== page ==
Go Ask Alice – how to lose yourself

As I also mentioned on Twitter, it’s quite amazing how well a book published in 1971 reflects today’s teenage struggles.

Go Ask Alice is basically the diary of a young girl, trying to fit in and be accepted. A young girl who makes mistakes, who is afraid of sharing her feelings, afraid of loneliness, and tormented by her fears. It does sound similar to your own adolescent years, doesn’t it?

Alice has good days, and bad days. Sometimes she talks to her mother and she feels understood and connected to her and sometimes it’s like they speak different languages. She has a few friends, but she feels lonely, a misfit. She is self-conscious and believes to be unworthy and antisocial, but sometimes talking to people comes naturally to her. She is drawn to a bad environment, only so she can feel surrounded by people, accepted, wanted. She loses herself in a search for others.

“I’m living with doubts and apprehensions and fears that I never dreamed possible.”

This book is a perfect example of how eager we are to damage ourselves, just so we can meet other people’s expectations. And of how we lose ourselves in the process. Teenagers – and people in general – should stop being afraid of loneliness and stop being willing to do things that are contrary to their life philosophy, only to be accepted in a group of people they have nothing in common with.



Alice doesn’t have an abusive family, but actually a nice caring one. Her environment doesn’t promote the kind of behaviour she develops, but that’s the thing. Shit just happens. The biggest mistake she made was that she kept all of her problems a secret. She kept saying that she’s not worthy of her family, that she just doesn’t deserve them. At the end of the book there’s a little explanation made by a psychologist. It seemes that even though her family was great, they didn’t encourage her to communicate more, to surpass that barrier that kept her from being honest.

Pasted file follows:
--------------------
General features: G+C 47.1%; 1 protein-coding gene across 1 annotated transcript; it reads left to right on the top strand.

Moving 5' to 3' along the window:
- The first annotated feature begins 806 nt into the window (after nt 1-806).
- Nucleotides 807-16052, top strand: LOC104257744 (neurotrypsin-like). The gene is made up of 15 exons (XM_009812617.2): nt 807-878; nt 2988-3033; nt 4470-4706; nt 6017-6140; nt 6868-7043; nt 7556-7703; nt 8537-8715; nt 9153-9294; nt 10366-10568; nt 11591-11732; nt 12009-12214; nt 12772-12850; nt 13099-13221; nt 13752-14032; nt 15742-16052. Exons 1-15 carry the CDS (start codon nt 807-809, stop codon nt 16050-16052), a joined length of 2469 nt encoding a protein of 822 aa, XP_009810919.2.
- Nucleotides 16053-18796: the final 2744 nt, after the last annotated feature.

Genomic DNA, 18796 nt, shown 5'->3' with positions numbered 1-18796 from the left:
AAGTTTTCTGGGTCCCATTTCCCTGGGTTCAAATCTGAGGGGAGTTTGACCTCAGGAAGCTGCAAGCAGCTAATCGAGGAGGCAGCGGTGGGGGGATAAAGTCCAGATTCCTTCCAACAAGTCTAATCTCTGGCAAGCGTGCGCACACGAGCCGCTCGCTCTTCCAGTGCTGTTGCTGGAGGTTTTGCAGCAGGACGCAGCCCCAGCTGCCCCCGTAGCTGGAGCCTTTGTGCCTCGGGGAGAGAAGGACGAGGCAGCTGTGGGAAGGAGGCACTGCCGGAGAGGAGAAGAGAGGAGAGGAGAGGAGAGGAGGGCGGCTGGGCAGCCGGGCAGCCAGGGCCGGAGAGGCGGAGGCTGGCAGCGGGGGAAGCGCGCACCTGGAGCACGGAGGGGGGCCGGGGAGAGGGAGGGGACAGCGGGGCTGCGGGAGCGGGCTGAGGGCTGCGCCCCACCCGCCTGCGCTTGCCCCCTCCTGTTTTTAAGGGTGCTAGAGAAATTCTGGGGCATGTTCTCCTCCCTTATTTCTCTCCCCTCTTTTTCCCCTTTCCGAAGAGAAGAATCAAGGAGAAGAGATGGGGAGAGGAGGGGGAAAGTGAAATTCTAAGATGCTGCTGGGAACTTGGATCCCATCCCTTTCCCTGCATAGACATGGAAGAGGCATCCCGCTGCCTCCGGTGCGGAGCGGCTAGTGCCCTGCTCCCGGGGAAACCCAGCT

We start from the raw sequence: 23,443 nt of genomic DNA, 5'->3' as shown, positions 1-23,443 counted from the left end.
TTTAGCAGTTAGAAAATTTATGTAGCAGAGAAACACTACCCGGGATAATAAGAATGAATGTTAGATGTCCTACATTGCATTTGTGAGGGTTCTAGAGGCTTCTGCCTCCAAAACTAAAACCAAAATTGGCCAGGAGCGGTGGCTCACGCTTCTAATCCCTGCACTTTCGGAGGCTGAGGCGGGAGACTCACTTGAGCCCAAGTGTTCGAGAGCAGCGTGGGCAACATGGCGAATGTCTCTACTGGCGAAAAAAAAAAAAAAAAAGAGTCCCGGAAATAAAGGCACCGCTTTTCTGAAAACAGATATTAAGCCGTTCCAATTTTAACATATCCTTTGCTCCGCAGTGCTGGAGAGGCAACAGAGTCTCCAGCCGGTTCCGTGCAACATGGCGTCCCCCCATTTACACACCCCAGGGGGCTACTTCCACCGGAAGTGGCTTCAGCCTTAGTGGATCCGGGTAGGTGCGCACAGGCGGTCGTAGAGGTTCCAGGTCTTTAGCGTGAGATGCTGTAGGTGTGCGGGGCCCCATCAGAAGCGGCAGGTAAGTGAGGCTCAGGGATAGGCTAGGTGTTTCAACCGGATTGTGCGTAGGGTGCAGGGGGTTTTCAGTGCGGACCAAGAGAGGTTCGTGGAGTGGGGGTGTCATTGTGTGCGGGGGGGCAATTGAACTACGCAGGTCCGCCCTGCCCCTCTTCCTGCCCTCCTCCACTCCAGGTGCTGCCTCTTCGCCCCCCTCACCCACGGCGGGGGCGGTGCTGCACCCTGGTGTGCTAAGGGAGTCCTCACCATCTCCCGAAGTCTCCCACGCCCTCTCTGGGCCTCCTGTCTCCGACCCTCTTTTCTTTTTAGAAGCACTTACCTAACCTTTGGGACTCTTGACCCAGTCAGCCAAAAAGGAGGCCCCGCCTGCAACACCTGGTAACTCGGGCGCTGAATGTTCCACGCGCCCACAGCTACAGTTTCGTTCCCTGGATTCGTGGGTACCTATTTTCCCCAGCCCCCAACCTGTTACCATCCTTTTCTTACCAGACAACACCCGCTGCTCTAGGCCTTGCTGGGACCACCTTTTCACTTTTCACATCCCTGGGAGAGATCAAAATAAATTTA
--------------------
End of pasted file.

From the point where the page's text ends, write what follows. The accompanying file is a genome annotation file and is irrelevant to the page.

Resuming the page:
Her first encounter with drugs was unforseen. It was summer, she was at a party and the people played a game where they put LSD in Coca-Cola and only some of them got the drugged cans. Alice was one of them. She like it and it made her curious. She knew it was bad, she knew what she didn’t want to become, but the pressure of fitting in, of having friends and having some excitement in her life made her go a way she was going to regret. There is nothing wrong with being curious, but we have to understand that there are consequences and mistakes that can follow us throughout life. Even though Alice wanted to stay clean, her old friends made her life a hell. Even though she made everything in her powers to build a stable environment, to focus on her studies, her plans kept falling apart because of her past.

The desire to be accepted makes us vulnerable. That is why we have to learn to understand and love ourselves, so we won’t seek the acceptance of others. We have to carefully choose our friends, the people that surround us. As human beings, our purpose is to learn from each other, so that we’ll grow and be able to accomplish beautiful things. But some people are just anchors, sucking out the good energy, feeding from our dreams, our goals, our unique way of seeing life. So look for the good people until you find them! Don’t feed others your soul, that’s yours to keep.

This book is about the ups and downs of teenage years. The struggles. The emotional ungliness of people around us. The traps that can strip us away of innocence. The consequences of not listening to our own voice.

This book is heartbreaking.











One thought on “Go Ask Alice – how to lose yourself

Leave a Reply

Fill in your details below or click an icon to log in:

WordPress.com Logo

You are commenting using your WordPress.com account. Log Out /  Change )

Google+ photo

You are commenting using your Google+ account. Log Out /  Change )

Twitter picture

You are commenting using your Twitter account. Log Out /  Change )

Facebook photo

You are commenting using your Facebook account. Log Out /  Change )


Connecting to %s